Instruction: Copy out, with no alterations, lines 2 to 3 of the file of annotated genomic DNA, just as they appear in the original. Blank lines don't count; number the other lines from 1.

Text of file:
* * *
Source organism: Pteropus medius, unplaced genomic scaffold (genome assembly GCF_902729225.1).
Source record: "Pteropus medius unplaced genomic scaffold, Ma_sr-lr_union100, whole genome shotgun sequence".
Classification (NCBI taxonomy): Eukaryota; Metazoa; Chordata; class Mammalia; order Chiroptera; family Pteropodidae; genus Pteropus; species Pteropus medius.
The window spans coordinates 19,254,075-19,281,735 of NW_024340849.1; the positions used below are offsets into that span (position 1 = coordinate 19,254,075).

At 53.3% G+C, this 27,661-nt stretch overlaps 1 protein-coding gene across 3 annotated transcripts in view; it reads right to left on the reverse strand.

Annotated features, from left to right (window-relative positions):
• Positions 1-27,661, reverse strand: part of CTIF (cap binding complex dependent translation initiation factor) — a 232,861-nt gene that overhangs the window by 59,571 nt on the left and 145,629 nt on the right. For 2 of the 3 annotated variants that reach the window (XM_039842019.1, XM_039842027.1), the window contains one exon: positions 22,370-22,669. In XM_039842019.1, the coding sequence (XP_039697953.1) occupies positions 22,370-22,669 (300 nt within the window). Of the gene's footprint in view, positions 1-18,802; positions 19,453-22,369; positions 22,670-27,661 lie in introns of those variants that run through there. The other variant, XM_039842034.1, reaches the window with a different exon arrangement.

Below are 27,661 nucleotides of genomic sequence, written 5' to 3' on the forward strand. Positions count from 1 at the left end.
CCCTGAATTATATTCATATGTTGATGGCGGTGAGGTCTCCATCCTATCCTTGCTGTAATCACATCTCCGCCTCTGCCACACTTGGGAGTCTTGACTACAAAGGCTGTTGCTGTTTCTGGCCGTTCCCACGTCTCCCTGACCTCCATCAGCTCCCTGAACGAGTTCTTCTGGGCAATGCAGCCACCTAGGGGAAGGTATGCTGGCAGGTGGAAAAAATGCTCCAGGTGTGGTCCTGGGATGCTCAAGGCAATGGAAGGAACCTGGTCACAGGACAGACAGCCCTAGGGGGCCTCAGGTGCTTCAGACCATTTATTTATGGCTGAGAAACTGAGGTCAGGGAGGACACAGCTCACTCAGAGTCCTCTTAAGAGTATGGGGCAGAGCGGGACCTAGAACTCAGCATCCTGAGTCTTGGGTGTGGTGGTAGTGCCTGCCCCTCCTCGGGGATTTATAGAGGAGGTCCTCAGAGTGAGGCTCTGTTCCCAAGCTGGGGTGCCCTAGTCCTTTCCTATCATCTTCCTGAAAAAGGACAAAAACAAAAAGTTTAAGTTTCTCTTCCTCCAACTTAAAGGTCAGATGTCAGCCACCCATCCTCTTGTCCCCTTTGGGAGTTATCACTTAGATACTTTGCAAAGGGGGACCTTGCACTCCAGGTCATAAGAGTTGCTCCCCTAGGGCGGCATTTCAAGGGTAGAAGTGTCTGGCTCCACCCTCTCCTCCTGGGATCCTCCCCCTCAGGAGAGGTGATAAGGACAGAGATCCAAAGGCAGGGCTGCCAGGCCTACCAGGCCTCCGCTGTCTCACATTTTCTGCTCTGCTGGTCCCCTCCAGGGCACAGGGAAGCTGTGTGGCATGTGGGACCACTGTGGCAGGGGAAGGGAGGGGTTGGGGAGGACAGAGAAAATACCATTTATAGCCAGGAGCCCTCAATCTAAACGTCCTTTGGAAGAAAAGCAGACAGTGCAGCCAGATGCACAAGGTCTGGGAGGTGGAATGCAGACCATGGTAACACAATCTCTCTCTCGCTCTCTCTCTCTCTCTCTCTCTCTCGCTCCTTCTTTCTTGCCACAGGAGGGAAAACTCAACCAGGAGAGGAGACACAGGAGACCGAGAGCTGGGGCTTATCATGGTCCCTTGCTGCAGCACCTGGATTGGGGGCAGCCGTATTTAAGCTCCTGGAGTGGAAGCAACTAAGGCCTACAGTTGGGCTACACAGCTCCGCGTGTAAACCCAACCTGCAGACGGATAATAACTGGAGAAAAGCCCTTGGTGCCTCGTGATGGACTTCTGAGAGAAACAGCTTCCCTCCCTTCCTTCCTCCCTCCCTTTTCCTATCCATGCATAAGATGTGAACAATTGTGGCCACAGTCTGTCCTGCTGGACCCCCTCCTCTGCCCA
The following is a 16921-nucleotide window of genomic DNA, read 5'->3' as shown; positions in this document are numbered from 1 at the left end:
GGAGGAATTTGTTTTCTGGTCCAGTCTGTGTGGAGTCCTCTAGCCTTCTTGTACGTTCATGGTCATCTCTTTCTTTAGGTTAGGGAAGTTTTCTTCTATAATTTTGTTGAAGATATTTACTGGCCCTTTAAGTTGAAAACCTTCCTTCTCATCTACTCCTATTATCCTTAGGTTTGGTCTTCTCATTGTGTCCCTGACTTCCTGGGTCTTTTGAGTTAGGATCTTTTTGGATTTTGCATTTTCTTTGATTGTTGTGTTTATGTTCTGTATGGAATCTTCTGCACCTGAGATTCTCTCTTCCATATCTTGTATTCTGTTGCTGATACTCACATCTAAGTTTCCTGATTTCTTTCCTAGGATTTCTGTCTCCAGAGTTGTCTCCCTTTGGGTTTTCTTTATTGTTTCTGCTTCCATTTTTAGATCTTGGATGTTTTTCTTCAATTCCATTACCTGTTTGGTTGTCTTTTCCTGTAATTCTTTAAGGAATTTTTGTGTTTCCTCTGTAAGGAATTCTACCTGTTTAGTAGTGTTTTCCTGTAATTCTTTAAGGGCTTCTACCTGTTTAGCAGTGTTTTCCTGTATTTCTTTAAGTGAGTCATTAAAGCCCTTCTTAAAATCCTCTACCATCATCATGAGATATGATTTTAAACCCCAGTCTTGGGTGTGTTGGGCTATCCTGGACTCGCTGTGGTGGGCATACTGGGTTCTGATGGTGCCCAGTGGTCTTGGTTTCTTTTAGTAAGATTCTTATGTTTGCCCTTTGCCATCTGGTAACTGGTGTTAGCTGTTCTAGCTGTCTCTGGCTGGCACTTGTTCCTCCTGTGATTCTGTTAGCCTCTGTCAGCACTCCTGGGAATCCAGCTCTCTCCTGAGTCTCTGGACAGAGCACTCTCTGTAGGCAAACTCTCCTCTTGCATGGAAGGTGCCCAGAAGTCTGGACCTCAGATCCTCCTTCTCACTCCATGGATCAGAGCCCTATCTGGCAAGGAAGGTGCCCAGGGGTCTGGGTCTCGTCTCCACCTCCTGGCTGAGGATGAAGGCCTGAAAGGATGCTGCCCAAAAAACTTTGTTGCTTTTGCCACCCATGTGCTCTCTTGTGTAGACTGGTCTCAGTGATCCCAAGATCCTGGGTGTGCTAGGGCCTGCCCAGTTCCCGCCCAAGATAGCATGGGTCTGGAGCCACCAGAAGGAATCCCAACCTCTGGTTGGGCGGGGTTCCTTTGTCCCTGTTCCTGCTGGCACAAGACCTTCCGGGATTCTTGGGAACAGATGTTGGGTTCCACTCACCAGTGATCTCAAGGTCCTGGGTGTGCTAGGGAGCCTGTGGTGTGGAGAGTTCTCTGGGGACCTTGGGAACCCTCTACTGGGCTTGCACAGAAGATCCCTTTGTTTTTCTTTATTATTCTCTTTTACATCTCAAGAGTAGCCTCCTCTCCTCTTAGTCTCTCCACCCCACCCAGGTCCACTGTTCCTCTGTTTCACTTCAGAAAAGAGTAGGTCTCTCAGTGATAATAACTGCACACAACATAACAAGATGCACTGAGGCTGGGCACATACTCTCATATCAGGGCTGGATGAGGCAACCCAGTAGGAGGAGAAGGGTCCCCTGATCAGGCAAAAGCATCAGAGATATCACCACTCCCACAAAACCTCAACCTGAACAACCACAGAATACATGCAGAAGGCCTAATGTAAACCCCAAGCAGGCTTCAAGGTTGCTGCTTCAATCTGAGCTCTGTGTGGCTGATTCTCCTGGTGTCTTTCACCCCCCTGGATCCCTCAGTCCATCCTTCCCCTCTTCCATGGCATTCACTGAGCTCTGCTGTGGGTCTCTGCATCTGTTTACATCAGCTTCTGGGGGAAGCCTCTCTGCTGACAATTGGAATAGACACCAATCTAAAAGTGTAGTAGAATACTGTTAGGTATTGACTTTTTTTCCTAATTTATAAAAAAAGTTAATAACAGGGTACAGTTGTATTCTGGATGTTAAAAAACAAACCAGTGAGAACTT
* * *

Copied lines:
Source record: "Pteropus medius unplaced genomic scaffold, Ma_sr-lr_union100, whole genome shotgun sequence".
Classification (NCBI taxonomy): Eukaryota; Metazoa; Chordata; class Mammalia; order Chiroptera; family Pteropodidae; genus Pteropus; species Pteropus medius.